Although, not frequent, YES, it is possible.
Before going into details let's briefly summarise and distinguish the two conditions.
Hashimoto's disease is an autoimmune condition causing hypothyroidism. A state, which you probably know, cause a decrease in thyroid hormones production.
Diagnosis is done via blood test, detecting an increase in Thyroid Stimulating Hormone (TSH), with or without low T4 (thyroid hormone), and presence of autoantibodies.
Most common autoantibody is antibodies against thyroid peroxidase (TPO antibodies), an enzyme normally found in the thyroid gland that plays an important role in the production of thyroid hormones.
Why is your TSH increasing?
TSH is released by your pituitary gland (in the brain) to stimulate your thyroid hormonal production. When your T4 and T3 levels decrease, your brain senses it and makes more TSH with the aim of stimulating more your thyroid.
TPO antibodies act by destroying thyroid tissues and lead to a decrease amount of circulatory T4. This will cause an increase in TSH.
Is Hashimoto's constantly active?
The answer is NO.
Hashimoto's works in relapse and remitting patten. Meaning, you will likely experience flares.
According to a scientific paper (1) Hashimoto's can be divided into 3 stages:
The early stage has hyperthyroidism state as there is excessive thyroid hormone secretion into circulation due to partial destruction thyroid cells.
In the second stage, the thyroid has normal function (euthyroid).
The third and final stage, includes hypothyroidism.
Hashimoto’s hyperthyroidism (stage one) usually has mild and transient hyperthyroidism. Thus, most patients in hyperthyroid state remain unrecognised. The fact, they stay unrecognised is important when we talk about overlapping of Grave's. We must differentiate between Grave's and transient Hashimoto's hyperthyroidism.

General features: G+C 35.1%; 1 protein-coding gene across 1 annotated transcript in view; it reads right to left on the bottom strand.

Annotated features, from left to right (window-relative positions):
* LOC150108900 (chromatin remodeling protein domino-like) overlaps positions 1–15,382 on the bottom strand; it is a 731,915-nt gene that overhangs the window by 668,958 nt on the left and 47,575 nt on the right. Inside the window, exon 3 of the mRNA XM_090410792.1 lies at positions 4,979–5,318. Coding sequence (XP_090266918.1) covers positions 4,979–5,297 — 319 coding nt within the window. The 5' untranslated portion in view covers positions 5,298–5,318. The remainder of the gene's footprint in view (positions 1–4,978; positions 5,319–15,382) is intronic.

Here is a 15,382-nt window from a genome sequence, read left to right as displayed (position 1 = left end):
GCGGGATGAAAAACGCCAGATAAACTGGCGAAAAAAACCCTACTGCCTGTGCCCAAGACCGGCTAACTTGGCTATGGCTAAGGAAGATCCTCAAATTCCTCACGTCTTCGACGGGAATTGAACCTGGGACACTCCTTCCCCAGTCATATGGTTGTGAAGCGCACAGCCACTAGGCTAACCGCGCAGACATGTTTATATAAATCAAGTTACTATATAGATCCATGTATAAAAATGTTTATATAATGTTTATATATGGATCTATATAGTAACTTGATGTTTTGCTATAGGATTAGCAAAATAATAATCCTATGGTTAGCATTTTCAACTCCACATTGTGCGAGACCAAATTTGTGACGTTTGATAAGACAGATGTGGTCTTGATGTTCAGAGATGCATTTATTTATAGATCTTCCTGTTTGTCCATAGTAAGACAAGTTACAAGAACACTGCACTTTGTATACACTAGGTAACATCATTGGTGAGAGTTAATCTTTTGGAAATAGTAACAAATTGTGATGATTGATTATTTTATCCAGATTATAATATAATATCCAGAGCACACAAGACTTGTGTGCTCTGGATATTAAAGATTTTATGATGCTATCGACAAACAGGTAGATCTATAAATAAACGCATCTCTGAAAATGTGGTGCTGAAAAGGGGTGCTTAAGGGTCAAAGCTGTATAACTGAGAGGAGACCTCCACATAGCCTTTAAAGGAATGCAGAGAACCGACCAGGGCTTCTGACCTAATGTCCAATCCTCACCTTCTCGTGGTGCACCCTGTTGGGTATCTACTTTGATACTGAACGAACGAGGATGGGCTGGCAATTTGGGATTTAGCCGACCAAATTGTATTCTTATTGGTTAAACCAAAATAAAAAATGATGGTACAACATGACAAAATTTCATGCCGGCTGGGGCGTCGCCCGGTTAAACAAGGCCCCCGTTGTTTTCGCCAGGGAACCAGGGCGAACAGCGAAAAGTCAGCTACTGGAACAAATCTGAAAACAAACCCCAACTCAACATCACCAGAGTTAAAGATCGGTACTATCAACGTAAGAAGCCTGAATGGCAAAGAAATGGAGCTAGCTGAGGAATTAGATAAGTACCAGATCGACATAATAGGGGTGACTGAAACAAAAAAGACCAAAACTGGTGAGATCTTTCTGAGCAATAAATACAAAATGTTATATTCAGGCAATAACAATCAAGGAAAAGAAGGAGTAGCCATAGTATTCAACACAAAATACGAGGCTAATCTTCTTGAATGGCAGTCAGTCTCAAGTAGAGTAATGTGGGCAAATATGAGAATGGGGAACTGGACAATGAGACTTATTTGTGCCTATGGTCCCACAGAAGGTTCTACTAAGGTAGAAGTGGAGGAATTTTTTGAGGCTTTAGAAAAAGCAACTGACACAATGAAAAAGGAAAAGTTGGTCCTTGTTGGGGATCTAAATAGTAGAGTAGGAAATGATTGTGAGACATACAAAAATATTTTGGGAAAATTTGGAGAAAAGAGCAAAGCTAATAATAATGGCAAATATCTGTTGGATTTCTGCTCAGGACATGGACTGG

Graves' disease is an autoimmune condition causing hyperthyroidism. A state, which you probably know, cause an increase in circulating thyroid hormones.
Diagnosis is done via blood tests detecting a decrease in TSH, FT4, and antiTSH, antiTg, antiTPO.
Moreover, Radioactive Iodine Uptake is another test that together with ultrasound and blood tests cam help your physician in the diagnosis.
Radioactive Iodine Uptakes works on the principle that thyroid glad uses iodine to function. In case of hyperthyroidism, your thyroid works more than it should. This results in an increase in signal.
Why is your TSH decreasing?
Same idea as for Hashimoto's but in this case your thyroid is producing more T4 and T3. As a consequence, less TSH is produced.
Is there a difference between Hashimoto's autoantibodies and Graves' ones?
Yes. In fact, in Hashimoto's autoantibodies destroy the gland. In case of Graves, autoantibodies overstimulate your thyroid rather than destroying it.
Both conditions can give goitre or multi nodular goitre. Assessed with ultrasound.
Association of Graves' disease with Hashimoto's disease: